If accepted by New Jersey’s Department of Environmental Protection, the recommendation would mean that the chemical is subject to a “maximum contaminant limit,” allowing state officials to require operators of water systems to meet the new standard by installing carbon filters or other technology.
The proposal is the third in the last three years by the panel, officially known as New Jersey’s Drinking Water Quality Institute, as it seeks to lower the levels of perfluorinated chemicals in drinking water. State officials have already accepted earlier recommendations by the panel to lower the limits of two other perfluorinated chemicals, perfluorononanoic acid, or PFNA, and perfluorooctanoic acid, or PFOA.
The new PFOS limit, 13 parts per trillion, would be much lower than the E.P.A.’s recommendation of 70 parts per trillion for PFOS and PFOA combined, and lower than the limit set by Vermont, another state that is considered a leader in regulating the chemicals.
The E.P.A. issued a statement this week saying it would launch an initiative focused on perfluorinated chemicals that would include accelerating research, working more closely with local governments and the agency’s regional offices, and identifying ways to support local communities. The statement did not say whether the agency would seek to impose rules to curb contamination levels.
Advocates promoting the control of perfluorinated chemicals praised New Jersey’s latest proposal, which they said would likely influence other states to pursue similar regulations.
“These chemicals are extremely persistent, they’ve become global contaminants, and they can seriously impact human health at extremely low concentrations,” said Dr. David Andrews, a senior scientist with the Environmental Working Group, a Washington-based organization.
In 2015, a study by three epidemiologists of about 70,000 people living near a plant operated by DuPont in Parkersburg, W.Va., concluded that there was a “probable link” between PFOA, which had been used by the plant for decades, and illnesses that included testicular cancer, ulcerative colitis and pregnancy-induced hypertension.
Perfluorinated chemicals were used in consumer products for about 50 years until their manufacture was phased out in the United States in the early 2000s because of health concerns. But they are still made by foreign manufacturers overseas and persist in some drinking water systems, and they are present in other sources such as dust that results from the breakdown of certain consumer products, according to a report on PFOS by the New Jersey panel of scientists.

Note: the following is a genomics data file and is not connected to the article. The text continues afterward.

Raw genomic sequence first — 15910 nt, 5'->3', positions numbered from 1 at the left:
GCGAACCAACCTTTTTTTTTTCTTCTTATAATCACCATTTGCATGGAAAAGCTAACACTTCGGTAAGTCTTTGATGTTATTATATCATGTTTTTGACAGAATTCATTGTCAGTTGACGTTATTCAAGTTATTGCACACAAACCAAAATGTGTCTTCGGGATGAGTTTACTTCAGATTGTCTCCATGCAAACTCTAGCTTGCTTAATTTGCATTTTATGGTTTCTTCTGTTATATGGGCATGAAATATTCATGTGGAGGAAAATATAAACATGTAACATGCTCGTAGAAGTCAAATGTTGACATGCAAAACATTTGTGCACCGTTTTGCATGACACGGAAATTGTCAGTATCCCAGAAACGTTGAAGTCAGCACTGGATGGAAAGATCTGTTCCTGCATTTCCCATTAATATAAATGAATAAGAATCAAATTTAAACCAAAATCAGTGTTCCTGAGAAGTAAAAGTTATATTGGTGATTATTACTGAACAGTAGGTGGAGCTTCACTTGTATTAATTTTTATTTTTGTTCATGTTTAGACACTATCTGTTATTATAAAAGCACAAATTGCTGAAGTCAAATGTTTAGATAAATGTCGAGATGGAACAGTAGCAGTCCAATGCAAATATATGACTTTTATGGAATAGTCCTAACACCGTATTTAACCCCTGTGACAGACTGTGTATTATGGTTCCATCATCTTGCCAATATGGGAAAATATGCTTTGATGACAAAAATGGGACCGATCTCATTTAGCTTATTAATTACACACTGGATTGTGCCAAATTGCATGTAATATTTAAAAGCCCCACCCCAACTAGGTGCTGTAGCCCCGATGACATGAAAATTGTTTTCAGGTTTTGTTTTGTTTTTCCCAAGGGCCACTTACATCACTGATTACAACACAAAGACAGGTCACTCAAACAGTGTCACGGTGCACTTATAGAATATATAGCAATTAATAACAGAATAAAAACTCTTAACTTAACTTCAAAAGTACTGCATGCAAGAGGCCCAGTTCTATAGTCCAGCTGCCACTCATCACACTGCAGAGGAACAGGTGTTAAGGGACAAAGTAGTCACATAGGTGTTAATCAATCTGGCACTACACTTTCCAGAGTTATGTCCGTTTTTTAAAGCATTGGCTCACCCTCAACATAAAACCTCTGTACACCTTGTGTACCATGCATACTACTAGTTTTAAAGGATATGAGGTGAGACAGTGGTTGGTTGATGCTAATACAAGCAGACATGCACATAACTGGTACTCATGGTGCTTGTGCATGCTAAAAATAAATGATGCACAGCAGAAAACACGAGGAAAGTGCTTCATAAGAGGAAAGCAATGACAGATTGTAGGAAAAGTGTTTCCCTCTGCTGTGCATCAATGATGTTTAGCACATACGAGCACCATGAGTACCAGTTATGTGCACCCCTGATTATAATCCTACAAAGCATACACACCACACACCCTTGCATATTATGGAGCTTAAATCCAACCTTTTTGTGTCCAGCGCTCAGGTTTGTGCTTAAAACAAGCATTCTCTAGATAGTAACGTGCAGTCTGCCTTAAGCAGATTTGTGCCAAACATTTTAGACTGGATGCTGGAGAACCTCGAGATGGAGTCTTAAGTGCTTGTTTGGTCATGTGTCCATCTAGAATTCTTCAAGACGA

Other sources include water treatment plants, landfills and military bases that have used firefighting foam containing PFOS and other perfluorinated chemicals, the report said. Recreational fishermen who eat fish caught in waters contaminated by perfluorinated chemicals may be at particular risk for health problems.
“Environmental contamination and resulting human exposure to PFOS are anticipated to continue for the foreseeable future due to its environmental persistence, formation from precursor compounds, and continued production by other manufacturers,” the panel’s report said.
The panel’s proposal to curb PFOS was opposed by the Chemistry Council of New Jersey, a trade group for chemical manufacturers, which argued that the new limit is not based on the best available science and would increase costs for smaller providers of water and their customers.
Samantha L. Jones, the director of regulatory affairs for the council, said at one meeting of the panel that it had not considered a study of about 200 residents of Paulsboro, N.J., where last year and this year a team from Rutgers University had tested for several perfluorinated chemicals, including PFOS. The report said any health risks posed by exposure to perfluorinated chemicals had not been “firmly established.’’
Ms. Jones called the proposed PFOS limit “extremely low,” and said that it appeared “motivated by a perceived need to be first or toughest, even without scientific justification or evidence.”
But Dr. Keith Cooper, the panel’s chairman, dismissed the Paulsboro study, saying it was not rigorous enough to be included in the extensive review of published research that led to the PFOS proposal.
“The Rutgers study is too small,’’ Dr. Cooper said, “doesn’t have enough power, and was not designed to do what the Chemistry Council is saying it can do.”